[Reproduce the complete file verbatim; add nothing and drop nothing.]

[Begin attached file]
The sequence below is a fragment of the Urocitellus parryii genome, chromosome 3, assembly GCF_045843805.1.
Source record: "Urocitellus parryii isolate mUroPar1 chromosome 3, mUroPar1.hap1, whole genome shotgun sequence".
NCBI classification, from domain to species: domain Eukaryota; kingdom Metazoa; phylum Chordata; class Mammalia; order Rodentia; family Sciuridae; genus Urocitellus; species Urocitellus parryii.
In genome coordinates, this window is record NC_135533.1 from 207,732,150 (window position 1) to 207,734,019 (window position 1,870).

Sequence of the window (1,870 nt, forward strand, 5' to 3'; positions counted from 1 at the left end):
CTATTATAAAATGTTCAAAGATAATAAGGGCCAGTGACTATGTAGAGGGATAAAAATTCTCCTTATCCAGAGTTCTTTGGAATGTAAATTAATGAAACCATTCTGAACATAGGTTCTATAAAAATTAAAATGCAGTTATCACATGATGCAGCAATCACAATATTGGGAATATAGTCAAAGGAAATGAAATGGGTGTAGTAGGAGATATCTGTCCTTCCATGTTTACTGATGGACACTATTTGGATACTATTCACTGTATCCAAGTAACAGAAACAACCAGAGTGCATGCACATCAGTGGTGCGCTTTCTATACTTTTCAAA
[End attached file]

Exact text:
The sequence below is a fragment of the Urocitellus parryii genome, chromosome 3, assembly GCF_045843805.1.
Source record: "Urocitellus parryii isolate mUroPar1 chromosome 3, mUroPar1.hap1, whole genome shotgun sequence".
NCBI classification, from domain to species: domain Eukaryota; kingdom Metazoa; phylum Chordata; class Mammalia; order Rodentia; family Sciuridae; genus Urocitellus; species Urocitellus parryii.
In genome coordinates, this window is record NC_135533.1 from 207,732,150 (window position 1) to 207,734,019 (window position 1,870).

Sequence of the window (1,870 nt, forward strand, 5' to 3'; positions counted from 1 at the left end):
CTATTATAAAATGTTCAAAGATAATAAGGGCCAGTGACTATGTAGAGGGATAAAAATTCTCCTTATCCAGAGTTCTTTGGAATGTAAATTAATGAAACCATTCTGAACATAGGTTCTATAAAAATTAAAATGCAGTTATCACATGATGCAGCAATCACAATATTGGGAATATAGTCAAAGGAAATGAAATGGGTGTAGTAGGAGATATCTGTCCTTCCATGTTTACTGATGGACACTATTTGGATACTATTCACTGTATCCAAGTAACAGAAACAACCAGAGTGCATGCACATCAGTGGTGCGCTTTCTATACTTTTCAAA